Monday, October 25

From Alberto Rodríguez to Isabel Serra: two sentences to Podemos based on police testimonies

Two leaders of Podemos have been firmly condemned throughout this year for attacking police officers during protests that took place years ago. The Supreme Court imposed 45 days in prison on Thursday on Alberto Rodríguez for kicking an agent in La Laguna in 2014 and last March confirmed 19 months in prison for Isabel Serra for insulting a Municipal Police agent and throwing objects at the agent’s colleagues in Madrid that same year. Two convictions based on the testimony of the police officers and the medical reports that they presented to certify their injuries.

Alberto Rodríguez faces the loss of his seat with two of the seven judges in favor of his acquittal

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In the case of the still deputy for Santa Cruz de Tenerife, who if they do not prosper will have to leave the seat, he is sentenced for a crime of attack when declaring himself proven by the Supreme Court that he kicked in the knee a riot police of the National Police during a protest against the LOMCE. In the case of the exporter of Podemos in the Madrid Assembly, she was sentenced to 19 months for a crime of attack, another of damages and a more minor one of injuries for throwing objects at the Municipal Police after an eviction in Lavapiés and also for reprimanding to an agent.

The two cases have many similarities but also important differences. In Rodríguez’s case, the reported aggression alluded to kicking a police officer, while in Serra’s case it included insults and the throwing of objects carried out together with other people. Two policemen appeared in the trial of the Canarian deputy, while in Serra’s, ten agents did. Finally, the greater intensity of the aggression established by the court by the former Madrid deputy led to a greater sentence.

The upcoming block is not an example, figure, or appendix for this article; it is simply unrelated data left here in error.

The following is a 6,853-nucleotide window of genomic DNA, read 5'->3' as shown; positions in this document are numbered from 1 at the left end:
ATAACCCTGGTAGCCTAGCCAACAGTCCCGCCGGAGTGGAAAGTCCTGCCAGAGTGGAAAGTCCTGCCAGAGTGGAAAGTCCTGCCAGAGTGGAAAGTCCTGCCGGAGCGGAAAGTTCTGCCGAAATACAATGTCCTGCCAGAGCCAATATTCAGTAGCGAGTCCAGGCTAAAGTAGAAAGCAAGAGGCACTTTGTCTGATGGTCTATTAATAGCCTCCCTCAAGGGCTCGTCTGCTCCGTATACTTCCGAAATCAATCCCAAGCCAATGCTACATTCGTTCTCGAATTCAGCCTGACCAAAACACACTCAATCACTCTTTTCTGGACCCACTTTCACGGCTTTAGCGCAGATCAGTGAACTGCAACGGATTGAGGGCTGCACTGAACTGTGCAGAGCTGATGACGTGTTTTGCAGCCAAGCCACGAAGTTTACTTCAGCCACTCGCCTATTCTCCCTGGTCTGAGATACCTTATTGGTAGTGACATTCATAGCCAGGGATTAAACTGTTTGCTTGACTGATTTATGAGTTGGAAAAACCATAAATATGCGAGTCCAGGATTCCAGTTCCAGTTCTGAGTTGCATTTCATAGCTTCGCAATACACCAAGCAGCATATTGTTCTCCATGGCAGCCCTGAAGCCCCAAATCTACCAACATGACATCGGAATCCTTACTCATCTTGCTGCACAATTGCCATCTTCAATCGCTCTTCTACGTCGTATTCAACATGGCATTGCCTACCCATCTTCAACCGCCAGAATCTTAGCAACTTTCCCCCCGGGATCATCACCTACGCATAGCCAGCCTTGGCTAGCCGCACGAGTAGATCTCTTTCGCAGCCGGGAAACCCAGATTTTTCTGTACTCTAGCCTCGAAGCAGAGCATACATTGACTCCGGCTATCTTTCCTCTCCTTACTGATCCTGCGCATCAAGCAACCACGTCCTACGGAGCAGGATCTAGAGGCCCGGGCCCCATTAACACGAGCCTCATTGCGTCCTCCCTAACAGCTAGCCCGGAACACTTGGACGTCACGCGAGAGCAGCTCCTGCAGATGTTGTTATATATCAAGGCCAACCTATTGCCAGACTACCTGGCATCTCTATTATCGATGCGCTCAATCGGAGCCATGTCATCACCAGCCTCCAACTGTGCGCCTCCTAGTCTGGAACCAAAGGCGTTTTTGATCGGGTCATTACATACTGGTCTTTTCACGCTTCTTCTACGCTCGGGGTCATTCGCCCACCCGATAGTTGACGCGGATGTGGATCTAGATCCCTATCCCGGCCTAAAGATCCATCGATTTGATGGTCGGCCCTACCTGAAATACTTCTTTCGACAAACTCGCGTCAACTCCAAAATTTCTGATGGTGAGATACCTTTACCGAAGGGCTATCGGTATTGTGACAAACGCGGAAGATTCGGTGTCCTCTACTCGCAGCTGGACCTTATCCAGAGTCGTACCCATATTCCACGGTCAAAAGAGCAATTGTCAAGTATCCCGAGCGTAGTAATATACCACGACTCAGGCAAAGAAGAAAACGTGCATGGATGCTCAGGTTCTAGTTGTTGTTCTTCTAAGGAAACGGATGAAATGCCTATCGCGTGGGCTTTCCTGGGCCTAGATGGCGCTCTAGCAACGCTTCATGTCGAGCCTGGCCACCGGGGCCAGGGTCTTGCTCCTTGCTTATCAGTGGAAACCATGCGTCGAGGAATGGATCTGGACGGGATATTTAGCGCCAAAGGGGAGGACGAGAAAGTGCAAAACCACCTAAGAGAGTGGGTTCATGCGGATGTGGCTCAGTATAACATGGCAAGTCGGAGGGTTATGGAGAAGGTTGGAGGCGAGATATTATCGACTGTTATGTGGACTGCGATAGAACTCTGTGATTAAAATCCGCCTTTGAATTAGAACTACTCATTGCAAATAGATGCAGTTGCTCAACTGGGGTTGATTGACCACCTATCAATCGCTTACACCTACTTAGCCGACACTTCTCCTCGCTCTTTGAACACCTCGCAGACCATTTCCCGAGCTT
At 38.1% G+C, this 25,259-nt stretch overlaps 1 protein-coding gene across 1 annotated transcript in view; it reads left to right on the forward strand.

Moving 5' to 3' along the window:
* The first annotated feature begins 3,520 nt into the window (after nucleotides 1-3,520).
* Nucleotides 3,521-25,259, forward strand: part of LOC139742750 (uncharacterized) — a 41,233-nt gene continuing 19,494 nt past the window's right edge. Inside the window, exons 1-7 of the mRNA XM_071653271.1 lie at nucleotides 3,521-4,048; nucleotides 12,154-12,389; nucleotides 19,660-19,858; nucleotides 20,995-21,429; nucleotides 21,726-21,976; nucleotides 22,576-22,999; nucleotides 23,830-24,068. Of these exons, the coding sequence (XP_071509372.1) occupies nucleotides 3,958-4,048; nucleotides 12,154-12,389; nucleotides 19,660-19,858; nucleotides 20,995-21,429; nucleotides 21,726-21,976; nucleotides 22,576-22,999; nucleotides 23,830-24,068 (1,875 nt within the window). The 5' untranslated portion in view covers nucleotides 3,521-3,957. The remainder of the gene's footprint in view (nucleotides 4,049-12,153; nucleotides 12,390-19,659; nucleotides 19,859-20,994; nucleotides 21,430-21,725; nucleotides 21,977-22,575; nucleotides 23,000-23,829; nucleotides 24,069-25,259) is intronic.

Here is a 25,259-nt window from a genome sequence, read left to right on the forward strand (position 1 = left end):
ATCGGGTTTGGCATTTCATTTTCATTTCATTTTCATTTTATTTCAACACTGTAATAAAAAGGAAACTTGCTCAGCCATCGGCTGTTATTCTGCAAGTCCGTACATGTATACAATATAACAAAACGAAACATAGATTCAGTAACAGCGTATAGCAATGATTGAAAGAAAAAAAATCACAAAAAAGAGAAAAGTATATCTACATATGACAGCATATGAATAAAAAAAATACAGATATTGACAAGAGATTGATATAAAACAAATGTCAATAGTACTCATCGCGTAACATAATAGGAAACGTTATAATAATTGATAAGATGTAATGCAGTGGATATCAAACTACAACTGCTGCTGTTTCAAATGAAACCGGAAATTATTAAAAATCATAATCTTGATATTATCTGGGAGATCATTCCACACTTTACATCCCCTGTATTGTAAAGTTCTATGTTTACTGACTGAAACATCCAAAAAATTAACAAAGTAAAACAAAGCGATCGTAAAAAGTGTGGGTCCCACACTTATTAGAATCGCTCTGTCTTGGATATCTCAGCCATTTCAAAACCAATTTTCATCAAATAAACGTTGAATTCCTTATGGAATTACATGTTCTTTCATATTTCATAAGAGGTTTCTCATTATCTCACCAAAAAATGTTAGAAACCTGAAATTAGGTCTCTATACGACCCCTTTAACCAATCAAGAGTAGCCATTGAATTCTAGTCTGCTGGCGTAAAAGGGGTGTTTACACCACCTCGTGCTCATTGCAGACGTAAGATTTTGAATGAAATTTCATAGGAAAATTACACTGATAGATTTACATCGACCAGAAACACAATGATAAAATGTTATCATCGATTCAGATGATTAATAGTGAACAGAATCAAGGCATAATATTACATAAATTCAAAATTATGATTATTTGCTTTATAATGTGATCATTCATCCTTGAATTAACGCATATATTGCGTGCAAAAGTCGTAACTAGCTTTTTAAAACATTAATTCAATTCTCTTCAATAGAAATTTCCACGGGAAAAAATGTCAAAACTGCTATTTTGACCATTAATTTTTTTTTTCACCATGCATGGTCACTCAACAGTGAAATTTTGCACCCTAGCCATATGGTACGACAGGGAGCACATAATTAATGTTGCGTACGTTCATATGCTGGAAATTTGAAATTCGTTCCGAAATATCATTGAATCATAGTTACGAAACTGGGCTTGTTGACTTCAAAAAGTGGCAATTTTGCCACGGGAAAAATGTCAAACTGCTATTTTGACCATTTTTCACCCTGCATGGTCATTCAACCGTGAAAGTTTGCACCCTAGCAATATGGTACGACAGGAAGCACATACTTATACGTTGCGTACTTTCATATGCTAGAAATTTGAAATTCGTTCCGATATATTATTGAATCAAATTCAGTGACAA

Both cases coincide in that the courts have left two convictions for assaults on police officers based on the testimonies of police officers and the medical reports of the doctors who examined their injuries. Something common when the judges decide to give credibility to the testimony of the police officers. In Spain, last year, the data from the Registry of Prisoners collected 10,993 people convicted of crimes of attacks against authority, resistance and disobedience.

In the case of Alberto Rodríguez, the majority of the court has given credibility to the complaining police officer. The judges of the Supreme Court write in the sentence that the agent “did not express any doubt” when identifying the deputy, something reinforced by the “absence of animosity” towards the politician and by the persistence that they attribute to his testimony throughout the cause. The main evidence of support that the Supreme Court finds is the fact that afterwards the agent went to the doctor so that his knee ailment was registered.

Something similar to what was argued by the Superior Court of Justice of Madrid when convicting Serra. Up to five agents of the Municipal Police identified Serra as the author of throwing objects and insults towards one of her companions in front of five others who were not able to affirm if she was there. In that sentence, the judges defended: “We have no doubt about the certainty of the recognition of the accused” and also relied on the existence of medical reports. “The reality of the injuries suffered and the damages caused” are proven, they wrote in the ruling, by these parties.

The Supreme Court confirmed Serra’s conviction: it endorsed these testimony but in turn charged against the faulty preparation of the police report.

In the case of the conviction of Alberto Rodríguez, this criterion has not been monolithic in court. Judge Susana Polo and her colleague Leopoldo Puente –who were not part of the court that studied Serra’s case– have issued a very critical opinion against the soundness of the testimony of the attacked police officer, and reducing the value of corroboration to the medical reports. “The corroboration elements, to be corroborated, must come, in our opinion, from a source other than the will of the witness whose statement is trying to be confirmed,” argue these judges, who recall that in this case the police therefore ” corroborates himself. ”